Cemlyn Bay and lagoon facts for kids
Separated from the bay by a shingle beach is a brackish lagoon, which is fed by a number of small streams. A weir at the western (Bryn Aber) end of the beach regulates the lagoon's water level.
The site was designated a Site of Special Scientific Interest in 1957, and is currently part of the Anglesey Heritage Coast and the Isle of Anglesey Area of Outstanding Natural Beauty. The Cemlyn estate is owned by the National Trust; the lagoon and its immediate surrounds comprise Cemlyn Nature Reserve (25.2 ha in extent, set up in 1971 and leased by the North Wales Wildlife Trust). The Anglesey Coastal Path passes through it.
On islands at the western end of the lagoon, there is an important tern colony, with the only breeding Sandwich terns in Wales. The numbers of breeding Sandwich terns have increased to around 1,500 pairs in recent years, making Cemlyn the third-largest colony in the United Kingdom. Arctic and common terns breed here regularly in smaller numbers but roseate tern now only occasionally. For this reason Cemlyn has been designated as part of the Ynys Feurig, Cemlyn Bay and The Skerries Special Protection Area along with two other nearby sites, Ynys Feurig and The Skerries, and all three are also classed by BirdLife International as an Important Bird Area. Birds interchange regularly between all three sites, and form part of a larger Irish Sea tern population together with birds at sites in Ireland such as Rockabill Island. The tern colony is wardened from May to August.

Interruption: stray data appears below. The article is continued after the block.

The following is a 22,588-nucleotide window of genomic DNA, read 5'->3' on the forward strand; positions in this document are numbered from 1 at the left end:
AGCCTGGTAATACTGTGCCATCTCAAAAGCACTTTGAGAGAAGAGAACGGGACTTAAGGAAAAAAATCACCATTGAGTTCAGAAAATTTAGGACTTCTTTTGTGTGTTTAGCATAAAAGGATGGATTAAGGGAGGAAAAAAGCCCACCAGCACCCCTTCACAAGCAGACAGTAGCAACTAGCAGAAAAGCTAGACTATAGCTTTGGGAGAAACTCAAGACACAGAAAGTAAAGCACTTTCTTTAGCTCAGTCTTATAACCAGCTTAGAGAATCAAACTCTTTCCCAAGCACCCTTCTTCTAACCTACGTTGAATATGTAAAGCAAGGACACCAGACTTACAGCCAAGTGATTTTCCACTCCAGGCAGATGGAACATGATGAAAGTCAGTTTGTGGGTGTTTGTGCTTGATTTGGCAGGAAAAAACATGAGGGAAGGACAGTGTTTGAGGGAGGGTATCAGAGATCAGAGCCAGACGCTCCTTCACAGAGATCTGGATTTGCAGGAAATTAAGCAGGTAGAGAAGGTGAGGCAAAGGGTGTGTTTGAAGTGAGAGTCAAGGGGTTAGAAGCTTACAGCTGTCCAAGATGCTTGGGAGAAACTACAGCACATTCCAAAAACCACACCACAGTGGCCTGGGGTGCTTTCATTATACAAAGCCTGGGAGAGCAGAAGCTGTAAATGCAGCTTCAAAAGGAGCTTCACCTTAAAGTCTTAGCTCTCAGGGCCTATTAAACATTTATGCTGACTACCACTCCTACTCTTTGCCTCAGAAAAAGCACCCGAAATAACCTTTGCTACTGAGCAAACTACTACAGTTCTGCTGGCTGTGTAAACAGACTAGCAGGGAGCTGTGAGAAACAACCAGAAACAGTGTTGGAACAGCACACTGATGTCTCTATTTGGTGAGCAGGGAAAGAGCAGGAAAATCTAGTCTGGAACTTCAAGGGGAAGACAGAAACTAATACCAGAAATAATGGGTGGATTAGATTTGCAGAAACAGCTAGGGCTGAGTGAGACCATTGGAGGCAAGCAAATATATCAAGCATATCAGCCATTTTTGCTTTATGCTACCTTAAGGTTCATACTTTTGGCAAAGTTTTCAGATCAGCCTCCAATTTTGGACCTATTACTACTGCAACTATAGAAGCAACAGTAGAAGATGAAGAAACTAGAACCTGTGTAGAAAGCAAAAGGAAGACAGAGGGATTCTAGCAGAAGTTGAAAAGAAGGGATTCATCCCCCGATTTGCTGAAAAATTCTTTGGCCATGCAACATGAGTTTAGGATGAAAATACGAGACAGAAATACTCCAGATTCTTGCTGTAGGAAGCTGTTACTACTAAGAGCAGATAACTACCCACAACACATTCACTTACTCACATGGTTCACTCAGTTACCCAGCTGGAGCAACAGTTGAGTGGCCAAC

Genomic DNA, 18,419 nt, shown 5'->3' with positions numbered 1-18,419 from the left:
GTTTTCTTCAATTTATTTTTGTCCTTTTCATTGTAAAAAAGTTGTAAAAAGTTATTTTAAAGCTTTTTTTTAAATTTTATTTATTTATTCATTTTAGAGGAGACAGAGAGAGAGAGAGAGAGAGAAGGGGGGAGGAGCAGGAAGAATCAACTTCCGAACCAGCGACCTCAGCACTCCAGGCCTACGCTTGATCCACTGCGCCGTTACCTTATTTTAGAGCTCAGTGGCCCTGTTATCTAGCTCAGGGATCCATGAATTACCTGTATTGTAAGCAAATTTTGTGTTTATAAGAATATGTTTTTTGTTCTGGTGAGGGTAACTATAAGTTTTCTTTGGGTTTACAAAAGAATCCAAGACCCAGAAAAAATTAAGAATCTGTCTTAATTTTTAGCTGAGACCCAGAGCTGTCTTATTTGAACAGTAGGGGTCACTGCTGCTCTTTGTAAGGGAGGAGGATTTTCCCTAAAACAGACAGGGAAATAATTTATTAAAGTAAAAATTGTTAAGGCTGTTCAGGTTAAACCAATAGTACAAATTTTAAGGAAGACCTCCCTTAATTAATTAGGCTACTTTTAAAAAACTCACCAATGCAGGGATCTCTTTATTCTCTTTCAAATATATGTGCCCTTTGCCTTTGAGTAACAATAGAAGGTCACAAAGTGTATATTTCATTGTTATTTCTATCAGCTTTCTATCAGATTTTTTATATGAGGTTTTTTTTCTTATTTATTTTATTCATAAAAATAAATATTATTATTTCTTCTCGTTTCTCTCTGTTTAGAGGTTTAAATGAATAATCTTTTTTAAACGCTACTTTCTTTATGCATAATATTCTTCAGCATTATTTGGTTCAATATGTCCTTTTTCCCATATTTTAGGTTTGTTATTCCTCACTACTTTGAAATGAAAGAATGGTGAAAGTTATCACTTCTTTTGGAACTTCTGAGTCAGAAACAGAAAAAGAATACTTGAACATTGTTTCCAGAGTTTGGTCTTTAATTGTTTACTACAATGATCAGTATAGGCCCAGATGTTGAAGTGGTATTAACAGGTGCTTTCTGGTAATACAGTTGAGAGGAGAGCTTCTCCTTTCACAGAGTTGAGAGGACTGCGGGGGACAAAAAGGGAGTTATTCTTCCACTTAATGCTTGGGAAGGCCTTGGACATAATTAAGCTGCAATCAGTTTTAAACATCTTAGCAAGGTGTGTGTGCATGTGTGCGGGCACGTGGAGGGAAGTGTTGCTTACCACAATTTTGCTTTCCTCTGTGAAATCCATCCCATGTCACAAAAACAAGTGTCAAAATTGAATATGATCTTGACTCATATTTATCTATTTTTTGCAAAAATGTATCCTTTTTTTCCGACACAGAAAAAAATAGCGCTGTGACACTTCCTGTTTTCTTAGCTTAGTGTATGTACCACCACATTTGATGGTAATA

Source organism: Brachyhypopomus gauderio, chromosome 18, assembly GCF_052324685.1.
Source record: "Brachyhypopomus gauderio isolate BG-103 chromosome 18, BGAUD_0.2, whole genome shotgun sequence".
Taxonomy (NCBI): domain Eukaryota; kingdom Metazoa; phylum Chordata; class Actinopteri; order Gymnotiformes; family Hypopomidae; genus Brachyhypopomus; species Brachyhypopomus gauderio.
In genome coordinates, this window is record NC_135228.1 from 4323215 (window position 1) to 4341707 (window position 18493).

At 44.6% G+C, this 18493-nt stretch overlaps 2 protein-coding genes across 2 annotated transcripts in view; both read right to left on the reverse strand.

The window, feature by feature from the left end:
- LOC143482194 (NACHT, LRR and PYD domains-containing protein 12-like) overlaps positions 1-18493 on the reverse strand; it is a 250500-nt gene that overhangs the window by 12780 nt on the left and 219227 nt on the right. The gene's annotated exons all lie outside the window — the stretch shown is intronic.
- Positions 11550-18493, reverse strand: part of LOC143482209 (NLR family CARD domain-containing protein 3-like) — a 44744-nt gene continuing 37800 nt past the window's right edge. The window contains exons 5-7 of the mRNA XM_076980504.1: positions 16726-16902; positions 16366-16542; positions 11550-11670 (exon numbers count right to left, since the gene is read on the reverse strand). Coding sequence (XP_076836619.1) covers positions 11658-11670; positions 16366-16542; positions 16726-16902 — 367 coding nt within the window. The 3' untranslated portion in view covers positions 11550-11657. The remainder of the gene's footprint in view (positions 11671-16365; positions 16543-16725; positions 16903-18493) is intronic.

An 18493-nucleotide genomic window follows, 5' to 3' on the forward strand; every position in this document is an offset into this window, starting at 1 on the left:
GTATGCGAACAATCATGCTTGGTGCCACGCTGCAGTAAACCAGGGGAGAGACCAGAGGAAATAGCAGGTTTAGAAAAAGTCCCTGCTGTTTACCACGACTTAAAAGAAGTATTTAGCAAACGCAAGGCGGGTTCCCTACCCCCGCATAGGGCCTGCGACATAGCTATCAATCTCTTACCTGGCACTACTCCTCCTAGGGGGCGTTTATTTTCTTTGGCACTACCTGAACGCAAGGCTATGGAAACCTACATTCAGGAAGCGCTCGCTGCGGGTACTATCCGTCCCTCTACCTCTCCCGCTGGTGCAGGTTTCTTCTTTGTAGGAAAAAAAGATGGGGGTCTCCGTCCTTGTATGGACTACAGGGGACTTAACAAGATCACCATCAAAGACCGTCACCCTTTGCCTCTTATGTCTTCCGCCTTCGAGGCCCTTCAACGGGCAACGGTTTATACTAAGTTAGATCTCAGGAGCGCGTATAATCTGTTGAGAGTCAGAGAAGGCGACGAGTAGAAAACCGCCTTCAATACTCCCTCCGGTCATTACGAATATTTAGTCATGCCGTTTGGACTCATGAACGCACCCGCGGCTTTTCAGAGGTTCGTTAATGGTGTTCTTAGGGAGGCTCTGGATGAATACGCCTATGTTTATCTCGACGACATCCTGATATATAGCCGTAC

Other breeding birds found at Cemlyn include black-headed gull, ringed plover, oystercatcher and shelduck. The site is locally important for wintering wildfowl, with wigeon, shoveler and teal.
Cemlyn has attracted a number of vagrant birds. It is famous among twitchers as the site where a bridled tern spent several weeks in July 1988, and where the similarly rare (in a British context) sooty tern was present on and off in July 2005. Both species had at these times been seen by only a very small number of birders in Britain. More recently, a squacco heron was present in June 2015.
Other biological interest
The shingle ridge supports a maritime plant community; species present here include sea kale, sea beet, sea campion, thrift and yellow horned poppy. Around the edges of the lagoon, saltmarsh plant communities are present, with species such as sea aster, sea purslane, Danish scurvygrass and saltmarsh oraches. Grey mullet are found in the lagoon.
Cemlyn Bay and lagoon Facts for Kids. Kiddle Encyclopedia.